Keeping the UK safe from cyber-attacks is now as important as fighting terrorism, the head of the intelligence monitoring service GCHQ has said.
Jeremy Fleming said increased funding for GCHQ was being spent on making it a “cyber-organisation” as much as an intelligence and counter-terrorism one.
It comes after the NHS and parliament suffered cyber-attacks this year.
Mr Fleming said there had been nearly 600 “significant” cyber-attacks needing a national response in the last year.
Writing in the Daily Telegraph, the ex-deputy director of MI5, who became GCHQ director in March, said the UK’s adversaries were “quick to spot new ways of doing us harm”.
“We see that in the way terrorists are constantly changing their weapons, or states are using their full range of tools to steal secrets, gain influence and attack our economy”.
But he said until the UK’s National Cyber Security Centre (NCSC) was set up last year, GCHQ’s work on cyber-security “too often felt like the poor relation”.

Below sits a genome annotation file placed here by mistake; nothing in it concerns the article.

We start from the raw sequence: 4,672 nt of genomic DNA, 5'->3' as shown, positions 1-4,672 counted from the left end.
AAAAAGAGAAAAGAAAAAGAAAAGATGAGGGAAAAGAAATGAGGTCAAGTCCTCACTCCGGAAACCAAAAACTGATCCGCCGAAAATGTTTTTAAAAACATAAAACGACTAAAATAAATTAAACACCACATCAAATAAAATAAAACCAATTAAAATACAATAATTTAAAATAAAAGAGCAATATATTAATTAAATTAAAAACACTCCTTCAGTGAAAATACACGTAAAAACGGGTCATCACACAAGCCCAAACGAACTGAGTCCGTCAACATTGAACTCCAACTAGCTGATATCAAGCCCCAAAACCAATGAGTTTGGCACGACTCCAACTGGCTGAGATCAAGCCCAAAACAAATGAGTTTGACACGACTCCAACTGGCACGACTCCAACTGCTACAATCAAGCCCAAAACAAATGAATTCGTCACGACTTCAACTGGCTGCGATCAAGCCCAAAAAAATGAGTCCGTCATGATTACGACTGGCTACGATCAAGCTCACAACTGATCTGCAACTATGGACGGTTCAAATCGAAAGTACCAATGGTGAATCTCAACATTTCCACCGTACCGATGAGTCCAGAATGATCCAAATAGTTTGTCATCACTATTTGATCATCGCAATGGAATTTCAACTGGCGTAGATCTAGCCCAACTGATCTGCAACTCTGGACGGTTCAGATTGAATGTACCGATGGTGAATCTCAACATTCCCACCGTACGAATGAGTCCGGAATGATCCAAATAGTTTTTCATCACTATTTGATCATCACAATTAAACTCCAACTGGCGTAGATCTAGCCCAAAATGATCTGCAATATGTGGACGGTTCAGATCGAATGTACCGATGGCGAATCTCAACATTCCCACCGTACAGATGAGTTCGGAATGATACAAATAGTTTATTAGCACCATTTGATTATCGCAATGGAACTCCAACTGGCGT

The NCSC now has a “world-leading programme to reduce the incidence and impact of cyber-attacks without users even noticing,” he added.
It now works with private firms, schools and universities as well as the media, as part of its cyber-security role.
That can “feel deeply challenging” for the secretive Cheltenham-based agency, which is used to working “in the shadows”, he added.
However, he said: “If GCHQ is to continue to help keep the country safe, then protecting the digital homeland – keeping our citizens safe and free online – must become and remain as much part of our mission as our global intelligence reach and our round-the-clock efforts against terrorism.”
In May, NHS services across England and Scotland were hit by a large-scale cyber-attack that disrupted hospital and GP appointments.
The incident was part of an untargeted wider attack affecting organisations globally.
And in June, up to 90 email accounts were compromised during the cyber-attack on Parliament.
Last week, NCSC head Ciaran Martin said 1,131 cyber-attacks were reported in the centre’s first year.
Of those, 590 were classed as significant and more than 30 were assessed as serious enough to require a cross-government response.